Guide

HOPE Crew Highlights Across the U.S.

HOPE Crew, named for Hands-On Preservation Experience, is a National Trust initiative designed to train more young people in preservation crafts while helping to protect historic public sites on cultural lands. Since 2014, HOPE Crew has completed 99 projects around the country, empowered over 600 diverse young people and veterans in preservation trades, and helped support over $14.3 million dollars of preservation work. This program is part of an inclusive, multifaceted preservation movement that represents the full range of the American experience.

In celebration of its 100th project at Fort Monroe National Monument in Hampton, Virginia, we're looking back on some of HOPE Crew's successes. From the African House at Melrose Plantation in Louisiana to the historic Hinchliffe Stadium in Northern New Jersey, each HOPE Crew project helps protect historic sites, teaches young preservationists invaluable skills, and fosters passion for saving places in our communities.

  1. Photo By: Audrey Hall

    Little Bighorn Battlefield National Monument

    Their first project to take place at a National Cemetery, HOPE Crew corpsmembers reset and repaired headstones dating as far back as the 1876 Battle of Little Bighorn.

  2. Photo By: NPS/Beinlich Photography

    Painted Desert Community Complex

    A modernist marvel and National Treasure, Painted Desert Community Complex was an exceptional example of Mission 66—a nationwide campaign that resulted in a radically new Modern style of Park architecture. HOPE Crew corpsmembers restored the community complex's original paint colors to its exterior.

  3. Photo By: Minesh Bacrania

    Bandelier National Monument

    Bandelier National Monument is one of the nation's largest collections of pre-Hispanic archaeological sites. A group of Tribal youth helped stabilize ruins at this significant cultural landscape via HOPE Crew and the Rocky Mountain Youth Corps of New Mexico.

  4. Photo By: Kbose – stock.adobe.com

    San Antonio Missions National Historical Park

    HOPE Crew corpsmembers worked on several structures at this UNESCO World Heritage site, which remains an active parish today.

  5. Photo By: Library of Congress

    African House at Melrose Plantation

    African House, a National Treasure, is an enigmatic, uniquely African structure originally constructed during the 19th century at Melorse Plantation in Louisiana. HOPE Crew corpsmembers have completed several rehabilitation projects on the building, resulting in the return of folk artist Clementine Hunter's famous murals to their original home.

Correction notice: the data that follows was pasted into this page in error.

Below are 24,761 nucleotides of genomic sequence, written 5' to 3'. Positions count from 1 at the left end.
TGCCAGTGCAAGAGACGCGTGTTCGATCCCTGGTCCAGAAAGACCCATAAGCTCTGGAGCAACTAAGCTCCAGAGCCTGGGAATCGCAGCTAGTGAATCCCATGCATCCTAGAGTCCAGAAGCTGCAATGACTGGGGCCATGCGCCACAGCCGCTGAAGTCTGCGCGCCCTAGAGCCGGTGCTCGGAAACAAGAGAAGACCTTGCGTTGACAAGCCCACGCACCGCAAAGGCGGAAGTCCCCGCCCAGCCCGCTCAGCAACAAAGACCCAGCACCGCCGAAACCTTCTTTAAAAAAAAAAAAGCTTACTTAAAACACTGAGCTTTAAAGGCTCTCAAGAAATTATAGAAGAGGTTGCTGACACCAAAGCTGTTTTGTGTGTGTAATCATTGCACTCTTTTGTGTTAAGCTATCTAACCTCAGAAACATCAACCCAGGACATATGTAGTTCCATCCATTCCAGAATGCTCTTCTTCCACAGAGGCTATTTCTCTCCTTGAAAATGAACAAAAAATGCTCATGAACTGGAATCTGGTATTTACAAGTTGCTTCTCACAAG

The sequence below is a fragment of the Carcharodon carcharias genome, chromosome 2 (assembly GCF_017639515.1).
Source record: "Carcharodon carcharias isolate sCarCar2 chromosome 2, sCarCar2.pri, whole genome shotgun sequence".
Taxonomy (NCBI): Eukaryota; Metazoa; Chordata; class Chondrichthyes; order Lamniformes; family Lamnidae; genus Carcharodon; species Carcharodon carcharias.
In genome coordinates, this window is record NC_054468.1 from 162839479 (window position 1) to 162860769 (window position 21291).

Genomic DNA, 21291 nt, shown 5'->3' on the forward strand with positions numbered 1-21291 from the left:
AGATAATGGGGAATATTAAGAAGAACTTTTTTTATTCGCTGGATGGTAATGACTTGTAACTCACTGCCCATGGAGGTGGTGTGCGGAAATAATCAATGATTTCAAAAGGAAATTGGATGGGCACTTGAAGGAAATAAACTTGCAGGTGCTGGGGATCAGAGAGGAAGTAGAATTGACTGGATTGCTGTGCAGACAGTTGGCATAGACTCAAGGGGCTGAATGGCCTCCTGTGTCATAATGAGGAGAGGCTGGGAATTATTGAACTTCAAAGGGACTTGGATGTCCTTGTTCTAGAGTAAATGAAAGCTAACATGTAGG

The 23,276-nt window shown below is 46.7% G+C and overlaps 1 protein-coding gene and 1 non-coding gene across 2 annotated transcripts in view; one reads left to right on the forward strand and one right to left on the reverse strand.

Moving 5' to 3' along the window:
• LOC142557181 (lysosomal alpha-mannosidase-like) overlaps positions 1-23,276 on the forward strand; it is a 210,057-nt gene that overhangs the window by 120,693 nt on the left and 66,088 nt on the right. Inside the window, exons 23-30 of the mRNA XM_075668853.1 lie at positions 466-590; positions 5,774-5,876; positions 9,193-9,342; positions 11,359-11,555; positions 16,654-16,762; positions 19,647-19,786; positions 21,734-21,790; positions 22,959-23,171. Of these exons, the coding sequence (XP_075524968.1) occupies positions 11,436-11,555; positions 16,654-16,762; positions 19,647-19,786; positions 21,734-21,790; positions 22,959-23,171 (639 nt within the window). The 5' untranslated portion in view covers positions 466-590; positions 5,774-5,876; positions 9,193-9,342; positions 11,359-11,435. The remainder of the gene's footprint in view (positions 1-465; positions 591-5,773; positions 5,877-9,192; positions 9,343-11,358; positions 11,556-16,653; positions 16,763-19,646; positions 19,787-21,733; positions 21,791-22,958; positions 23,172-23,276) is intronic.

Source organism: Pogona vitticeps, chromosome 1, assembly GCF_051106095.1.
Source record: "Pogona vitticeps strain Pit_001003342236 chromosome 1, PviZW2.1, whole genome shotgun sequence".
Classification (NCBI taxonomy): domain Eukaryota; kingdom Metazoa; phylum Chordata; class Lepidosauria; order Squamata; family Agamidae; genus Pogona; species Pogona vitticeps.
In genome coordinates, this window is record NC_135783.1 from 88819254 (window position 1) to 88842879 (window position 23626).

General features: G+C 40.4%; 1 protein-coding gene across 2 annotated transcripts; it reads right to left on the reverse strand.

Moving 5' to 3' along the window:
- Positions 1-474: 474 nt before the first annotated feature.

6. Photo By: Conservation Corps of Minnesota and Iowa

    Lincoln Boyhood National Memorial

    Now used primarily as an events center, President Abraham Lincoln's childhood home was one of HOPE Crew's 2015 projects. Along with The Conversation Corps of Minnesota and Iowa, corpsmembers worked to restore the building's 32 wooden pews.

  7. Photo By: William H. Ransom

    Martin Luther King, Jr. National Historical Park

    This historic site includes both Martin Luther King, Jr.'s childhood home and other structures important during his young life. Corpsmembers repainted and repaired the exterior of two homes found on the site.

  8. Photo By: Kevin Summers

    Sleeping Bear Dunes National Lakeshore

    Five HOPE Crew corpsmembers led preservation efforts at the National Lakeshore's historic Goffar Barn, dating back to the 1870s.

  9. Photo By: Susana Raab

    Shenandoah National Park

    HOPE Crew's first-ever project rehabilitated the exterior of the Skyland Stables, constructed in 1939 within Shenandoah National Park's Skyland Resort.

  10. Photo By: Melissa Murphy

    Hinchliffe Stadium

    One of the few remaining stadiums in the country with ties to Negro League baseball, this National Treasure was repaired by more than 700 volunteers led by HOPE Crew.

  11. Photo By: Environmental Stewards

    Home of Franklin D. Roosevelt National Historic Site

    One HOPE Crew corpsmember led an eight-week project to repair the roof of one of the buildings that make up the Home of Franklin D. Roosevelt National Historic Site.

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